No one would dispute that Network Operation Centers (NOCs) and Security Operation Centers (SOCs) are the critical IT nerve centers of public and private enterprises throughout the world. Nor would anyone challenge the fact that historically, NOCs and SOCs functioned as separate entities serving different purposes. After all, “power, pipe and ping” are not related to “protect, detect, react and recover”…or are they?

Just like most technology, change and evolution occurs, and more often than not, it is for the better. We evaluate, improve, adapt, and adopt. The convergence of the NOC/SOC is no exception. As our dependency on networks becomes operationally mission-critical, the probability of experiencing a cybersecurity incident also exponentially increases. For networks to be agile and secure at the same time, the security piece can no longer be layered over like an unwieldy suit of armor. Security needs to be woven into all layers of the network.

The ideal NOC and SOC tech stack

I get asked about the ideal NOC and SOC tech stack quite a bit and my view is that if the SOC does not have the information to trigger direct host isolation at any time of their choosing because they don't know the end users, the computer systems, the client business, and what should and should not be happening on those endpoints, then you are going to have delays – and delays cause not only cause operational disruption, they can significantly increase the depth and breadth of a cyber-attack.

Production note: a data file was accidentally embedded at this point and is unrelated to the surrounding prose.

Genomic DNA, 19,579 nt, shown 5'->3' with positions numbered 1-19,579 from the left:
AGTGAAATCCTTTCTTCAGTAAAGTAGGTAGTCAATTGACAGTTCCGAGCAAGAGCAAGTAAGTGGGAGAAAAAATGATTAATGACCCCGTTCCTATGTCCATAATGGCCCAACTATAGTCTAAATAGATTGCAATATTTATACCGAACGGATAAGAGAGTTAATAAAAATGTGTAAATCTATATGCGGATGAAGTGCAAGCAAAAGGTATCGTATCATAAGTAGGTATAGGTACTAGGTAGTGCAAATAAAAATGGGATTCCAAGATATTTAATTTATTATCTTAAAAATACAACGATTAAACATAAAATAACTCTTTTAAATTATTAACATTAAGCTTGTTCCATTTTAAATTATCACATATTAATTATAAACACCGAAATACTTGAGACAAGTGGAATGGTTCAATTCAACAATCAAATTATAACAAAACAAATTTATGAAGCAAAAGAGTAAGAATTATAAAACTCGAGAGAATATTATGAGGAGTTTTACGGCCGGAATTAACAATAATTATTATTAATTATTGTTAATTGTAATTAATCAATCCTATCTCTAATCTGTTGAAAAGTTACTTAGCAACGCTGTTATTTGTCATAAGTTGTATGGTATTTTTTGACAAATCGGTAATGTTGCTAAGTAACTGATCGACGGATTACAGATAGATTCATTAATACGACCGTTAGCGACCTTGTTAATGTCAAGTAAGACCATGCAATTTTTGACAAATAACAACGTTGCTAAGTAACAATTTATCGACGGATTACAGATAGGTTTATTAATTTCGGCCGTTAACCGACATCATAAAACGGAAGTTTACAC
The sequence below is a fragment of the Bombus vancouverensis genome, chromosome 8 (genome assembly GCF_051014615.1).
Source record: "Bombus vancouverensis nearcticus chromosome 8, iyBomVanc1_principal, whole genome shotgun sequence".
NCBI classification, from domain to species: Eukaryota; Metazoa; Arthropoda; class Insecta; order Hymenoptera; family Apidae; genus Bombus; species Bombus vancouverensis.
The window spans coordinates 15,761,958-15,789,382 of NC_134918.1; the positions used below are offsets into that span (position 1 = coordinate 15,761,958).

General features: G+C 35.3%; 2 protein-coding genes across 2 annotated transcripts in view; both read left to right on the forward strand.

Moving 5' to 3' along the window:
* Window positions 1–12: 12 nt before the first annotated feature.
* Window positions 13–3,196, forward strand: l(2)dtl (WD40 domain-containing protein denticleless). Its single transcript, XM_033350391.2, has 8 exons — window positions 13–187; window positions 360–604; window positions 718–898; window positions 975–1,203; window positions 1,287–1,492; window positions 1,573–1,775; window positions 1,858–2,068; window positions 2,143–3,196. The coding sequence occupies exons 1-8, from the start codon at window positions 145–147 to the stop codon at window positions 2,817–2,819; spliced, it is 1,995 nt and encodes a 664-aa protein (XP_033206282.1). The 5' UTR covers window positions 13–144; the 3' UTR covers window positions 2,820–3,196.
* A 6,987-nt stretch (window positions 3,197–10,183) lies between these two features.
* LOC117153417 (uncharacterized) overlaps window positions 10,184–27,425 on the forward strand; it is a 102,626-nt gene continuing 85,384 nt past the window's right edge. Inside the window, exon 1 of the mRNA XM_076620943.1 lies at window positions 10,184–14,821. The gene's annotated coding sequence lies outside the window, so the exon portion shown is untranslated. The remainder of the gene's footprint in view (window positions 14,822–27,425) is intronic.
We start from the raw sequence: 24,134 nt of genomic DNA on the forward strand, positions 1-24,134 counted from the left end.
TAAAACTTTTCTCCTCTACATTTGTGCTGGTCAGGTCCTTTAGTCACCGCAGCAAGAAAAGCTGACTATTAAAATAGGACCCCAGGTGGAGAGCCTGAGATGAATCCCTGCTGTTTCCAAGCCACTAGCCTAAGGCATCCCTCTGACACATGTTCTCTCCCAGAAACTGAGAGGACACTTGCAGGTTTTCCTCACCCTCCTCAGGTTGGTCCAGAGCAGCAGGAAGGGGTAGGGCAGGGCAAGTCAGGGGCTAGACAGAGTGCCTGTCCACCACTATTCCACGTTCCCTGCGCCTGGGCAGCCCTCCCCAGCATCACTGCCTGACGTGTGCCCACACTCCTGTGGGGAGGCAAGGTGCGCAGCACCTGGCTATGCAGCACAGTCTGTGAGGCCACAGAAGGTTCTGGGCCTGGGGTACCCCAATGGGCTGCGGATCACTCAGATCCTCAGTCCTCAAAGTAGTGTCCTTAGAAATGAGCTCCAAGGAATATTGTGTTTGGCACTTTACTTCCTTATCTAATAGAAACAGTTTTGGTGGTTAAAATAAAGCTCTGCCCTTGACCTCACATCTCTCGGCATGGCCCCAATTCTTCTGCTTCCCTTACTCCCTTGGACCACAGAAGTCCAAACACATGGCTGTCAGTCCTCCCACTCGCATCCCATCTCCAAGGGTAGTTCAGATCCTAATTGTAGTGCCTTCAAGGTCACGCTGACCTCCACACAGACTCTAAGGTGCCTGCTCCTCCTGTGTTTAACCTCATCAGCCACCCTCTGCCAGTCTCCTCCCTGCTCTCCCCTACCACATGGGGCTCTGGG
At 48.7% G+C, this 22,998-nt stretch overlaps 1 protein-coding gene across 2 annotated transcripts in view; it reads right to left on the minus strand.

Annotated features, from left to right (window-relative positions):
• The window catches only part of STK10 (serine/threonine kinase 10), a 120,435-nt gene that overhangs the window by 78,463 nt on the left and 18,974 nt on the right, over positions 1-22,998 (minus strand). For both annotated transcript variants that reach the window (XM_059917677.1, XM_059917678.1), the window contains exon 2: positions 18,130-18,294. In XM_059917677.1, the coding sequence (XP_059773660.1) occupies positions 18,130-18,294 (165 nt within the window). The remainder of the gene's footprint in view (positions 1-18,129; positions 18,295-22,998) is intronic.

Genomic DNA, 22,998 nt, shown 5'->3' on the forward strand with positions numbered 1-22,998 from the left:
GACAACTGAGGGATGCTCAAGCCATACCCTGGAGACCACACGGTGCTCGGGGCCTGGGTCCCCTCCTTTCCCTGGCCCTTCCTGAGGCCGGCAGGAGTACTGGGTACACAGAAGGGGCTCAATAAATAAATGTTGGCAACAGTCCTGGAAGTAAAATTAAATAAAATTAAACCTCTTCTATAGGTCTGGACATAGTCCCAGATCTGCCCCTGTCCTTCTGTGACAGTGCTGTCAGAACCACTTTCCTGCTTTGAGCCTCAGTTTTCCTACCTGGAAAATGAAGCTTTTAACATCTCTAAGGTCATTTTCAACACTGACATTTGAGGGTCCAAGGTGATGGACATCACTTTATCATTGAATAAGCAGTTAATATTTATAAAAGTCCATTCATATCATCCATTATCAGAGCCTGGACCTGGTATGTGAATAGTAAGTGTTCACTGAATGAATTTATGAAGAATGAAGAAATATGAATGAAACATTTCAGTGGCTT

Additionally, from an AI perspective, if you are looking at AI-curated events and telemetry data, but you don't have intimate knowledge of the technical controls that are in place, then data will be missed and misinterpreted leading to operational inefficiencies and exploitation of security gaps.

Post incident response

Let’s also look at a post incident response scenario. What if you need 365 days of data for forensic incident response and compliance, when your SOAR or XDR only has access to the last 30 days? Where does that leave you and your organization? How can you evaluate, improve, and evolve if you don’t have access to the data that drives those changes?

It is for these reasons that NOC/SOC integration must happen and the people who implement and maintain technical controls must have full real-time visibility into the entire set of converged telemetry. You must be able to look at the events that are happening and say "Hey, that should not be happening. I know that user, their apps, that client. That is not normal for them." And, even more critical, that same person must have full authority to do host isolation trigger and then follow up.

For another take on this topic, take a listen to Jonathan Nguyen-Duy, Vice President, Global Field CISO at Fortinet, during his recent interview where he covers some very salient points related to the convergence of NOC/SOC. We also spent some time discussing this in more detail on our Breakfast Bytes podcast "Why converged NOC and SOC are so critical to security efficacy." For more information on our network security services, contact us today at 262-553-6510 or by visiting